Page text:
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MIT Tells Robo-Fish Story

Mechanical engineer Pablo Valdivia with a robot fish. Photo: Patrick Gillooly/MIT

A team of MIT researchers has built a new generation of robo-fish that emulate the swimming motion of the real creatures with the intent of sending them into underwater locations where traditional submersibles can't go. Fleets of the robots could be used to inspect submerged structures such as boats and oil and gas pipes; patrol ports, lakes and rivers; and detect environmental pollutants.

"Given the [robotic] fish's robustness, it would be ideal as a long-term sensing and exploration unit," said Pablo Valdivia Y Alvarado, a recent MIT PhD recipient in mechanical engineering and member of the team."Several of these could be deployed, and even if only a small percentage make it back, there wouldn't be a terrible capital loss due to their low cost."

Robotic fish have been around since 1994, when MIT engineers demonstrated Robotuna, a four-foot-long robotic fish. That early version had 2,843 parts controlled by six motors. The newest generation of robotic fish, which are less than a foot long, are powered by a single motor and are made of fewer than 10 components. Those are contained within a flexible, compliant polymer body that protects them from their wet environment. The motor, which resides in the "fish's" midsection, initiates a wave that travels along the fish's flexible body, mimicking biological locomotion and propelling the robot forward.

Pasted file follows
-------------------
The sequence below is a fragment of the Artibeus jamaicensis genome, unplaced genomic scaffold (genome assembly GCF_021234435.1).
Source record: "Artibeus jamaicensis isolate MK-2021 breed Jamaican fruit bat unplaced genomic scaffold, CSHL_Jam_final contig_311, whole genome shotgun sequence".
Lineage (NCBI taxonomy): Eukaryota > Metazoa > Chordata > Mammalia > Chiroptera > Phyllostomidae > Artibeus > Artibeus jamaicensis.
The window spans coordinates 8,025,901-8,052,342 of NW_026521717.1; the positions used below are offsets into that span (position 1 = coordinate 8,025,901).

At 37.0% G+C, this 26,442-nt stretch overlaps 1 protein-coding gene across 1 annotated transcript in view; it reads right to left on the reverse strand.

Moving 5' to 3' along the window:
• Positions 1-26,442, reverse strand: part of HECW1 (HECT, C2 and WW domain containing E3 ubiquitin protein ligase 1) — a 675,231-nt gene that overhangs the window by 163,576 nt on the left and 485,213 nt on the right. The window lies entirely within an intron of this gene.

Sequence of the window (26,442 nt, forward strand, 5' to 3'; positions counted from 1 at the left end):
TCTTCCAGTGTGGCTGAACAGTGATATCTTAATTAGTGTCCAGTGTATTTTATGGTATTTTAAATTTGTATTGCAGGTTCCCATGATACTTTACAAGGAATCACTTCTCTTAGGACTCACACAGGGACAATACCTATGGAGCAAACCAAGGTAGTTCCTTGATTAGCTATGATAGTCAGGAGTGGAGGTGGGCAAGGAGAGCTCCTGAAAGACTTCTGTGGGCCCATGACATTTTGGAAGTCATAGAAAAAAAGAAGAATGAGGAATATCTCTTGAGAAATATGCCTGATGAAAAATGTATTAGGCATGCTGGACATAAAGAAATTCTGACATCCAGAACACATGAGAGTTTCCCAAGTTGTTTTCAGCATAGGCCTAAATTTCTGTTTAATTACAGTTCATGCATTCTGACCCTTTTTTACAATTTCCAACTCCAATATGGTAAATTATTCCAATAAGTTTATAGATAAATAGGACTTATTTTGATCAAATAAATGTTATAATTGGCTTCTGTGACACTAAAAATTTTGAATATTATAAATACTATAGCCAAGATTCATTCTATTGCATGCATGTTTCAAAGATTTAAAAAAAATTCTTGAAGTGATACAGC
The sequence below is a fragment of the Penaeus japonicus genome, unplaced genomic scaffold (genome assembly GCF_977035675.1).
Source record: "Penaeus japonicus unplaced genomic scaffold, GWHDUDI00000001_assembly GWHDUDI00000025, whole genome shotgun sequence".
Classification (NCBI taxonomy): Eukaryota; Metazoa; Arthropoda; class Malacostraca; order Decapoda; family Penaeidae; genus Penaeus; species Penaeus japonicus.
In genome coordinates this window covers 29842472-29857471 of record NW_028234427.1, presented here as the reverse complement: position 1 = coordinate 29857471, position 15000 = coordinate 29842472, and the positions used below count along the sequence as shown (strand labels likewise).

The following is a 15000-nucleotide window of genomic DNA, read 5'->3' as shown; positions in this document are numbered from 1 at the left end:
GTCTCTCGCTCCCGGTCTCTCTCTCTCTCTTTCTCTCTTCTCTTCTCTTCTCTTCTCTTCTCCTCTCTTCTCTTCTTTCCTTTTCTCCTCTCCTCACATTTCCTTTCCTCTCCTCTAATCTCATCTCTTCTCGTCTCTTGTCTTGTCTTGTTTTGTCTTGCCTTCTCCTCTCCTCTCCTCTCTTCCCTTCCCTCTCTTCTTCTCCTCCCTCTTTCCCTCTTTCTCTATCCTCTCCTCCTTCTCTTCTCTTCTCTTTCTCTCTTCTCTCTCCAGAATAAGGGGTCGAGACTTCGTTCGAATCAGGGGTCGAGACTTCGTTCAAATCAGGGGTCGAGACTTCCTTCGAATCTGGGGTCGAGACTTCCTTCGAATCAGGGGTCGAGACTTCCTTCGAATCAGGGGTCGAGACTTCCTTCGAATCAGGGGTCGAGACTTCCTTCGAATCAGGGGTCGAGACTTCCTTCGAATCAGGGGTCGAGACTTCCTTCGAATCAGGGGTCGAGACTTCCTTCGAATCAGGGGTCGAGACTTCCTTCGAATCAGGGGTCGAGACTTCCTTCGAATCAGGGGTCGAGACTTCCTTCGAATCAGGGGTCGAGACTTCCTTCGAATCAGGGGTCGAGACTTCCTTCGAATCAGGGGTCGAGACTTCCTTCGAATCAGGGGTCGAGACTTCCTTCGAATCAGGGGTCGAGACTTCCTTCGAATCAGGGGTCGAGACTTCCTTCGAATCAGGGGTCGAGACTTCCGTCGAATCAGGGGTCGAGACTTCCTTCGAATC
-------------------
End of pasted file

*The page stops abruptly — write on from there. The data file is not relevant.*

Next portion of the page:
The team's first prototypes, which are about five inches long, mimic the swimming technique used by bass and trout. Most of the movement takes place in the tail end of the body. Later versions of the robo-fish, about eight inches long, swim like tuna, which are adapted for higher swimming speeds and long distances. In tuna, motion is concentrated in the tail and tail region, where the amplitude of body motions is greater. So far, the researchers have gotten their prototypes to move at speeds close to one body length per second, about a tenth as fast as the real creatures.

The MIT News Office has posted a video on YouTube that shows the motion of the fish in tap water--as well as the wires connected to an external power source. Each fish needs about 2.5 to 5 watts of power, depending on its size. In the future the researchers hope to power the robots with a small internal battery.

Later this fall, researchers expect to expand their research to more complex locomotion and test prototype robotic salamanders and manta rays. "The fish were a proof of concept application, but we are hoping to apply this idea to other forms of locomotion, so the methodology will be useful for mobile robotics research--land, air and underwater--as well," said Valdivia Y Alvarado.

Valdivia Y Alvarado provides a detailed model of the robot in his thesis, which will soon be published. The work was funded by the Singapore-MIT Alliance and Schlumberger, a global IT firm.

About the Author

Dian Schaffhauser is a former senior contributing editor for 1105 Media's education publications THE Journal, Campus Technology and Spaces4Learning.

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